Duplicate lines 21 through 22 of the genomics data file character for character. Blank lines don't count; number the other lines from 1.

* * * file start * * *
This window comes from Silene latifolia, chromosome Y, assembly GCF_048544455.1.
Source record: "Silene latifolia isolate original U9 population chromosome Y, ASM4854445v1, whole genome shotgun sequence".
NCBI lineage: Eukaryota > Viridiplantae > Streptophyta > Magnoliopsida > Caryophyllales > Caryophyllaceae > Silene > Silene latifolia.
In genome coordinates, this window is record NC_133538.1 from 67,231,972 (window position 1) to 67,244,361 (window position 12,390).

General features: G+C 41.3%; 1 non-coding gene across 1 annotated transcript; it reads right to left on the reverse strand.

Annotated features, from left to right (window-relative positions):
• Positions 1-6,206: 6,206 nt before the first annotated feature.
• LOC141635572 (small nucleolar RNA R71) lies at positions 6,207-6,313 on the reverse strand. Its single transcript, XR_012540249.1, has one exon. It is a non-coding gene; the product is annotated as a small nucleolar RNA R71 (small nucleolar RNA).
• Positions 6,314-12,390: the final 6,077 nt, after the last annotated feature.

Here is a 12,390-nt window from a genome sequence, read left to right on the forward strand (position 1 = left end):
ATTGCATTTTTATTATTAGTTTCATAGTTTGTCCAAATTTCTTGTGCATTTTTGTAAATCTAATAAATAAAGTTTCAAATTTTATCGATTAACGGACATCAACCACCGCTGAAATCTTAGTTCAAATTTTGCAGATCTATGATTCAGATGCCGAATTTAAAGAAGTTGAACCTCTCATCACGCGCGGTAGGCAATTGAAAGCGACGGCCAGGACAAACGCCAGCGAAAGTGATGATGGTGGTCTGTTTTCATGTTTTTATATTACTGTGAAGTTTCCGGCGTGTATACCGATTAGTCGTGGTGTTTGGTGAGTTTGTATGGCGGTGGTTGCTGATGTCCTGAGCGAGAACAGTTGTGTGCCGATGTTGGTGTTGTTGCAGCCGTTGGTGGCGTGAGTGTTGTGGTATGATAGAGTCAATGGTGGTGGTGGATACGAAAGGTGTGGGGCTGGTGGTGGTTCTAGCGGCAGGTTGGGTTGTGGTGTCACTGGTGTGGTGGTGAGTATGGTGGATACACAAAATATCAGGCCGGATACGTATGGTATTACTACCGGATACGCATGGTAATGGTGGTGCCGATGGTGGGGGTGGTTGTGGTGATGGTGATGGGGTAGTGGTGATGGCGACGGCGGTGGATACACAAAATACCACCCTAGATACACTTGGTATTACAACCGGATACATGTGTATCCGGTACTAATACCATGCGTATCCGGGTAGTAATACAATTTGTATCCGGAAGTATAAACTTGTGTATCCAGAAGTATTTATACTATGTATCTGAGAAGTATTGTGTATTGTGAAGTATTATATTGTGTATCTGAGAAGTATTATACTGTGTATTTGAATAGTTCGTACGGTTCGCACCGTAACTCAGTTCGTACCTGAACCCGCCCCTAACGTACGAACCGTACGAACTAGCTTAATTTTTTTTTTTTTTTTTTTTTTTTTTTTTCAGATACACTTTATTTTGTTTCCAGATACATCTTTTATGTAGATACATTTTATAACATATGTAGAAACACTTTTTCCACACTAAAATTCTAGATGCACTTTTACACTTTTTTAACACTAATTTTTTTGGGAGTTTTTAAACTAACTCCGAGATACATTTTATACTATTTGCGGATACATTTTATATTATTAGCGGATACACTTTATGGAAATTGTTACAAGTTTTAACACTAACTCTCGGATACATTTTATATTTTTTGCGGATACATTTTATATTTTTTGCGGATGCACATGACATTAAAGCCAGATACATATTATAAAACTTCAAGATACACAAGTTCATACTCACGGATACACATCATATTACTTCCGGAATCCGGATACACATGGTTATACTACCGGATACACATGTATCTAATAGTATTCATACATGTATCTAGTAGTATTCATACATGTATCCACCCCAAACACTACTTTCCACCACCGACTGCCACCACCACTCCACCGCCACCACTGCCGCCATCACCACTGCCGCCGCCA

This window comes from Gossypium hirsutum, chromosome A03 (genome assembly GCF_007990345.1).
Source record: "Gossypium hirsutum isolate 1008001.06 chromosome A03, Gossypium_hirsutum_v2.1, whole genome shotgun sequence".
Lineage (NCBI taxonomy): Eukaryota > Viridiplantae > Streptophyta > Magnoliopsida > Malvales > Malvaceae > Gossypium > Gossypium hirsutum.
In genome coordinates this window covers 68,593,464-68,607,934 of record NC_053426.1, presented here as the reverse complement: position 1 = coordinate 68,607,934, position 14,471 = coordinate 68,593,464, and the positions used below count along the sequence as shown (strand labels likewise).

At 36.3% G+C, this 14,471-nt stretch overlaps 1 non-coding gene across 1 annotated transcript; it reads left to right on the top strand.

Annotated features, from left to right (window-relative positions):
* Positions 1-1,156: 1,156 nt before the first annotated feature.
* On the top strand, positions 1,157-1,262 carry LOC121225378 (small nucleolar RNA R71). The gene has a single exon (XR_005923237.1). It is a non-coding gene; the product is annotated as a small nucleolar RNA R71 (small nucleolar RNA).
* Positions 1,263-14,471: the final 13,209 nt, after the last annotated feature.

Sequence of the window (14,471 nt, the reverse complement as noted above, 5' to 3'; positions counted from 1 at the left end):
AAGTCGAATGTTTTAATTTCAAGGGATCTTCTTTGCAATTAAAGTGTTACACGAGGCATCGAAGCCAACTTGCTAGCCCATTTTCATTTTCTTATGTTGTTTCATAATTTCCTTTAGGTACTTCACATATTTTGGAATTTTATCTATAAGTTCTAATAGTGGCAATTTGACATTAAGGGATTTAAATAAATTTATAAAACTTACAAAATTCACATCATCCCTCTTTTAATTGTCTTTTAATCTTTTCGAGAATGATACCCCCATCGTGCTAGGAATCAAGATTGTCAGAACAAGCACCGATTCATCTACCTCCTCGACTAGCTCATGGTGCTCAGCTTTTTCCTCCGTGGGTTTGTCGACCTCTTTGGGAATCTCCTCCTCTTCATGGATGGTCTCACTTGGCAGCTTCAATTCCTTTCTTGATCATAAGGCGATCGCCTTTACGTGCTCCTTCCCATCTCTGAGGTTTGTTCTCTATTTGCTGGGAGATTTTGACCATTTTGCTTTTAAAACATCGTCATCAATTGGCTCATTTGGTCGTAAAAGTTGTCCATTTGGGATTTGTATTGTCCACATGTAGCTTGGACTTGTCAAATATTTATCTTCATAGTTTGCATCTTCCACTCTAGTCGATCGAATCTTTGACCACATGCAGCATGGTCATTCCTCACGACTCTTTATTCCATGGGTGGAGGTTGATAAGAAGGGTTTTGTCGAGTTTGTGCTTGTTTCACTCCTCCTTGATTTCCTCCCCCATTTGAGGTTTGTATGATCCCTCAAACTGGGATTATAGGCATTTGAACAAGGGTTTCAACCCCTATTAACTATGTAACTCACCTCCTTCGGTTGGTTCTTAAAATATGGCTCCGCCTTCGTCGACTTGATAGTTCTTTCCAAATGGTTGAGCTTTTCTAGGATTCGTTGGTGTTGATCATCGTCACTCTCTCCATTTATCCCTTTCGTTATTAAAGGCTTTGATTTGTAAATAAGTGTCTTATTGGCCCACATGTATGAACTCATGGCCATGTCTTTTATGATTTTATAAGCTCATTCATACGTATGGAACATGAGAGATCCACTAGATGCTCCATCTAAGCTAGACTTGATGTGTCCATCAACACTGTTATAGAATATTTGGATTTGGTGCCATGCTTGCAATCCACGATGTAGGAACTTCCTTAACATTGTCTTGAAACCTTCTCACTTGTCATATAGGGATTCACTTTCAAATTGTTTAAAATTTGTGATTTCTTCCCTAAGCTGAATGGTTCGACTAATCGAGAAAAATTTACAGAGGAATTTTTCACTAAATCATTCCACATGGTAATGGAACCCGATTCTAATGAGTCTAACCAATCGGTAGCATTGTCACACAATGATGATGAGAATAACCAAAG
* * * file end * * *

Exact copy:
Sequence of the window (14,471 nt, the reverse complement as noted above, 5' to 3'; positions counted from 1 at the left end):
AAGTCGAATGTTTTAATTTCAAGGGATCTTCTTTGCAATTAAAGTGTTACACGAGGCATCGAAGCCAACTTGCTAGCCCATTTTCATTTTCTTATGTTGTTTCATAATTTCCTTTAGGTACTTCACATATTTTGGAATTTTATCTATAAGTTCTAATAGTGGCAATTTGACATTAAGGGATTTAAATAAATTTATAAAACTTACAAAATTCACATCATCCCTCTTTTAATTGTCTTTTAATCTTTTCGAGAATGATACCCCCATCGTGCTAGGAATCAAGATTGTCAGAACAAGCACCGATTCATCTACCTCCTCGACTAGCTCATGGTGCTCAGCTTTTTCCTCCGTGGGTTTGTCGACCTCTTTGGGAATCTCCTCCTCTTCATGGATGGTCTCACTTGGCAGCTTCAATTCCTTTCTTGATCATAAGGCGATCGCCTTTACGTGCTCCTTCCCATCTCTGAGGTTTGTTCTCTATTTGCTGGGAGATTTTGACCATTTTGCTTTTAAAACATCGTCATCAATTGGCTCATTTGGTCGTAAAAGTTGTCCATTTGGGATTTGTATTGTCCACATGTAGCTTGGACTTGTCAAATATTTATCTTCATAGTTTGCATCTTCCACTCTAGTCGATCGAATCTTTGACCACATGCAGCATGGTCATTCCTCACGACTCTTTATTCCATGGGTGGAGGTTGATAAGAAGGGTTTTGTCGAGTTTGTGCTTGTTTCACTCCTCCTTGATTTCCTCCCCCATTTGAGGTTTGTATGATCCCTCAAACTGGGATTATAGGCATTTGAACAAGGGTTTCAACCCCTATTAACTATGTAACTCACCTCCTTCGGTTGGTTCTTAAAATATGGCTCCGCCTTCGTCGACTTGATAGTTCTTTCCAAATGGTTGAGCTTTTCTAGGATTCGTTGGTGTTGATCATCGTCACTCTCTCCATTTATCCCTTTCGTTATTAAAGGCTTTGATTTGTAAATAAGTGTCTTATTGGCCCACATGTATGAACTCATGGCCATGTCTTTTATGATTTTATAAGCTCATTCATACGTATGGAACATGAGAGATCCACTAGATGCTCCATCTAAGCTAGACTTGATGTGTCCATCAACACTGTTATAGAATATTTGGATTTGGTGCCATGCTTGCAATCCACGATGTAGGAACTTCCTTAACATTGTCTTGAAACCTTCTCACTTGTCATATAGGGATTCACTTTCAAATTGTTTAAAATTTGTGATTTCTTCCCTAAGCTGAATGGTTCGACTAATCGAGAAAAATTTACAGAGGAATTTTTCACTAAATCATTCCACATGGTAATGGAACCCGATTCTAATGAGTCTAACCAATCGGTAGCATTGTCACACAATGATGATGAGAATAACCAAAG